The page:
Saturday, April 04, 2009

Good bye tonsils!

Last week Adam had his tonsils and adenoids removed at the suggestion of our ENT here. Phil noted that I would have never agreed to move to Hong Kong if I would have been told hospital stays for children would be part of the deal. And he is right. But now, with a couple years in Hong Kong under our belts, I feel very comfortable with the medical care here. In fact, when we were at the hospital with Adam I recognized and greeted a couple doctors there that had treated us on past occasions. We also knew a couple of the other patients. Hong Kong is a small community, particularly when you are going to one of the two hospitals recommended for expats.

Adam had his surgery at one of the recommended hospitals, Hong Kong Adventist Hospital, which is in Happy Valley on the way up the mountain to the Peak. Outside Adam’s window was a classic view of Central Hong Kong, all urban and gritty and exciting. And in true Hong Kong form, Adam’s hospital is under construction so lots of noise and reshuffling of patients through various elevators. The hallways are narrow and many times, we had to squeeze back to the wall to let a patient hooked up to oxygen go past.

Adam was very excited to go to the hospital, particularly as Royce had already had her own hospital stay. Adam bounced around the room pre-surgery and maintained this excitement until just prior to going into the operating room. Everything went fine but Adam came back to his hospital room a much subdued little boy. While a tonsillectomy is typically an out-patient procedure in the states, in Hong Kong one night hospital stay is required. Adam was also hooked up to an IV for fluids for the first afternoon.

The girls and friends visited Adam that evening and dramatically lightened the mood. We ordered food from the cafeteria and noticed that the menu was vegetarian and caffeine free (though something called vegetarian chicken nuggets was on the menu as well as vegetarian meat sauce). It was only then that we realized Adventist hospital was owned by the 7th Day Adventist Church, a Christian denomination that recognizes Saturday as the Sabbath and promotes a strict, apparently vegetarian, diet.

Adam’s recovery continued apace with plenty of ice cream and many thoughtful cards, calls and gifts. Adam’s class all wrote him cards with great sentiments like “feel 100 times better!” and “I hope your tonsils don’t grow back!” and “don’t worry too much!” At home, Adam is working on writing about small moments, just as his class is doing. (He missed one week of school). When Adam wrote about the tonsils, he wrote many pages on the lead up to the surgery and then just one page on the surgery. “It hurt. It is over.” Thank goodness!

Friday, April 03, 2009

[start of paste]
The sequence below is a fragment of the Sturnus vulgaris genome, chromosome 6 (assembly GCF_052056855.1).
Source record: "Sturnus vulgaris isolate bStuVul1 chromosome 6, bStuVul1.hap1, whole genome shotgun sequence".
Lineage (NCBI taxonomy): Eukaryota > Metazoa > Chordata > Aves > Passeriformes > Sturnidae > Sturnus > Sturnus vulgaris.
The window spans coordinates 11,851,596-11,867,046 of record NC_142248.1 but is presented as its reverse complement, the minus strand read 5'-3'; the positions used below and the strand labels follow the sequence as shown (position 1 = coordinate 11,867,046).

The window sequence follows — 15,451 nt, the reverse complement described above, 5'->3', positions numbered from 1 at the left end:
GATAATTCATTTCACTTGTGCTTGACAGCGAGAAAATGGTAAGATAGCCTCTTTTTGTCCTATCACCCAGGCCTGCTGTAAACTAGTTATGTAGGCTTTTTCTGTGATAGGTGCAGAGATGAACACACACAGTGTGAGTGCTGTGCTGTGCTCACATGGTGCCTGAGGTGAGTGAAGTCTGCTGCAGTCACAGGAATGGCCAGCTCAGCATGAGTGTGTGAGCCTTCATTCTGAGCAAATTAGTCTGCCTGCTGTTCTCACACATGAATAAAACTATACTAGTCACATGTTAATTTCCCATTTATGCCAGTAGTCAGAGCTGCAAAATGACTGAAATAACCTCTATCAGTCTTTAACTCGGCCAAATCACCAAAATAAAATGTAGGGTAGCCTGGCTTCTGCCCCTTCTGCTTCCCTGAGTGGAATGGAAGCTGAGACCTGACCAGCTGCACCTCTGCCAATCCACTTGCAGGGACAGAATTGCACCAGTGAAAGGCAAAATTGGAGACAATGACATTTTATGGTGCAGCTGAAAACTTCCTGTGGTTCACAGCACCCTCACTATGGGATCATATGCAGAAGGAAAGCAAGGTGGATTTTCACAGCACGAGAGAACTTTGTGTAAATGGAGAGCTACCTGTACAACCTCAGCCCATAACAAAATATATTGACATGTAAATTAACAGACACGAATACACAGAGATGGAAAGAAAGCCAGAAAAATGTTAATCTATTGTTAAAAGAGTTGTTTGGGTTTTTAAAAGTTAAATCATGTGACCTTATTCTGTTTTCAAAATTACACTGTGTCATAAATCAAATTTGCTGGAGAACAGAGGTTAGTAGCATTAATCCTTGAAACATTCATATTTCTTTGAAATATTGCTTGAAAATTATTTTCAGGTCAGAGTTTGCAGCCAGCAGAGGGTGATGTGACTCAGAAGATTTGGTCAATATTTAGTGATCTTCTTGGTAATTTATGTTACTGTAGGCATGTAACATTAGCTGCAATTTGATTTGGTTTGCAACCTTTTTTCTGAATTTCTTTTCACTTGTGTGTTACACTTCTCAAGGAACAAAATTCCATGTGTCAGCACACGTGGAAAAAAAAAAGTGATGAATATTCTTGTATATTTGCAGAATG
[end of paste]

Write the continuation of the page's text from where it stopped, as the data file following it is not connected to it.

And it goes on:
Malaysia: Love Me, Orangutan Me!

While we were in Malaysia for a long weekend, Royce saw a tee shirt that said “Love Me, Adopt Me” with an orangutan pictured inside a large heart. Reading a little quickly, she said “Love Me, Orangutan Me” and the phrase just stuck. We loved Malaysia. We loved the orangutans we saw there. We loved the sunny yet breezy weather. We loved seeing the kids running around on the grass. We loved it all, except maybe the huge monitor lizards.

Hong Kong is close to many things, including many great beach destinations. (I just read somewhere that Hong Kong is also within a 5 hour flight of half of the world’s population but that is another story line). Taking advantage of the proximity, we recently visited Kota Kinabalu, a 2.5 hour direct flight away. Malaysia borders on Thailand, Indonesia and Singapore and has two main land masses, the Pennisular Malaysia with the capital Kuala Lumpur and Malaysian Borneo with Kota Kinabalu, which are separated by the South China Sea. Malaysia consists of a number of British colonies and separate kingdoms that united in 1963 (and expelled Singapore in 1965). Malaysia has been in the news here lately with their new Prime Minister sworn in this week.

Kota Kinabalu definitely lived up to its Borneo billing. Our hotel was surrounded by lush vegetation and rolling green mountains and many interesting creatures. Our hotel had signs warning of the huge but harmless Malay Water Monitor Lizards. The kids were hopefully that we would see at least one and they were rewarded many times over. Many of these 3-4 foot lizards were out wandering the bike paths as we went for our evening ride. We also had the chance to see orphaned orangutans in a nature preserve. We hiked up to a feeding platform and watched the wild orangutans swing in for food. I found this fascinating but extreme heat and humidity had the kids wilting and we immediately left the rainforest for our preferred habitat, the pool.

Our activity filled weekend slowed down slightly to participate in Earth Hour, the worldwide dimming of the lights. Our hotel had planned a beach bonfire but torrential rain forced everyone to relocate to the hotel lobby. The lobby was a big area without walls in the front and back and we watched native Malay dancers and the rain. Dancers asked the girls if they wanted to join in the dance. Royce wisely hid from the warrior dancers but Tori jumped in. Without any cultural or linguistic understanding (or rhythm!), she did a great job and danced us to the close of Earth Hour. She looked adorable, a little blonde girl with beaded hair dancing like a maniac, excited about doing her part to save the Earth. And thrilled to be up hours past her bed time.